Sure, but they won't be able to get the ISPs to do their leg work for them.
If the court follows the argument then all courts will have no choice but to act in accordance with the decision and award for any case brought against such legislation. The associated costs will ensure a pretty swift end once the period of grace for a transition has passed.
Which is why it's not on the statute books in Germany
The law implementing the directive in Germany was struck down by the constitutional court for exactly this reason. Comically, the European Commission is required to undertake measures against Germany for not fulfilling with the directive while at the same time agreeing that it is probably too draconian and evidence mounting up (Denmark has published studies as far as I know) that collecting all this data has done nothing to prevent terrorism but has increased costs for all involved.
I'm not against logging information that might be helpful solving crimes but:
- such data must be kept securely within the EU
- the period for keeping such information should be much shorter: a week or a month at most
- a warrant should be required to access the information
If there are sufficient grounds to suspect someone then it is easy enough to get a warrant which will allow the wiretapping / logging of an individual, as is practised in Italy.
The biter bit
Imagination tried to screw ARM over which is why ARM went on to develop its own graphics chips (Mali) which it offers under the usual attractive terms to its customers. Imagination still produces some great chips but is increasingly dependent upon Apple for sales.
Re: So I've been thinking...
So, without any RequestPolicy/Ghostery blocking, the browser would never send the same cookies back to a third-party when visiting a different first-party site.
You have been able to do this in lots of browsers but you end up having to switch it off or okay cookies on a case-by-case basis in order not to lose functionality because lots of sites use third-party cookies for fairly innocuous things.
You're best off with Ghostery/NoScript enabling certain third-parties on a site-by-site basis.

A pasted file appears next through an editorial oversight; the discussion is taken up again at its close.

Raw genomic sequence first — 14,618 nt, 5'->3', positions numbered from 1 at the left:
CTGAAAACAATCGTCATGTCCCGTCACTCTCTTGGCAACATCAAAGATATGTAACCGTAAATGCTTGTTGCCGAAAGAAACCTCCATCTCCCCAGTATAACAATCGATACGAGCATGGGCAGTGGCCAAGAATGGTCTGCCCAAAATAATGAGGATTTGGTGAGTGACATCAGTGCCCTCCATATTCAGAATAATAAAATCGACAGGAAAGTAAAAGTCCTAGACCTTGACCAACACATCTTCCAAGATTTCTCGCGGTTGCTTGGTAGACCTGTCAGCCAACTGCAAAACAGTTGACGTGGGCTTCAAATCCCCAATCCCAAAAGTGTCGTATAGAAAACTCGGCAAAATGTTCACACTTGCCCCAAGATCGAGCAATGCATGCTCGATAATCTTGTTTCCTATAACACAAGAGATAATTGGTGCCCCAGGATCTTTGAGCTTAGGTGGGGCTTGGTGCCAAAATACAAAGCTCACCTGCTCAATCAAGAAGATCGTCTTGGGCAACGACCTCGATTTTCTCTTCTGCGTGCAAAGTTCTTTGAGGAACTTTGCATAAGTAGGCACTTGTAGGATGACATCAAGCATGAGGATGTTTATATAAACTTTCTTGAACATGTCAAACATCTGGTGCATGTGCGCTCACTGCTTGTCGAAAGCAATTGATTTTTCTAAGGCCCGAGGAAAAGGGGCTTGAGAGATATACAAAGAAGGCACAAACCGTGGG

Re: They only do it because they legally have to.
Write a letter to their service address, including a cheque for £10. Await a CD in the post.
And if the CD doesn't arrive? Or doesn't have all the data you expect on it? Have you tried this?
Yes, it's posturing to a large degree but it is also commendable that Google is acting before any kind of court order is served.
life imitating art
The while thing reminds me of Borges' story about Pierre Menard, author of Don Quixote.
I think there is some justification in being able to claim copyright to a specification, which is what an API is. However, I don't think you can start charging for the spec ex ante just because someone is not using your version. This is why specs are often written by industry bodiesand made available at nominal cost. Either way oracle loses.
Passwords are the problem not the solution.
Re: Old news poorly reported
I administrate (sic) mobile telephony for a large company. WP is very well received. More business focused cost effective.
You are guilty of the same observational bias as I am: what you can see. But this is fine as the same methodology underlies the Kandar report. FWIW I'm based in Germany and Nokia has managed to get a couple of their phones into German TV shows but otherwise you hardly see them.
In summary, only trust like-for-like sales reports and the quarterly reports of the listed companies.
Old news poorly reported
As the article contains no link I can only guess that it refers to this from 4th November but there are clear errors in detail: it is not 10 % in Europe but 10 % in UK, Germany, France, Italy and Spain. except this has been averaged as Germany is quoted in the same report as being at 8.5%. The numbers are survey based so variance to real sale or shipped numbers are be expected. Still, colour me sceptical as the numbers are in now way borne out by what I see around me in commuterland where it is a pretty even IOS / Samsung split. They also don't correlate with reports on mobile internet use. And the question is: if sales are so good for Nokia's Lumias, why did Nokia feel forced to sell the division to Microsoft?
"Click to enable"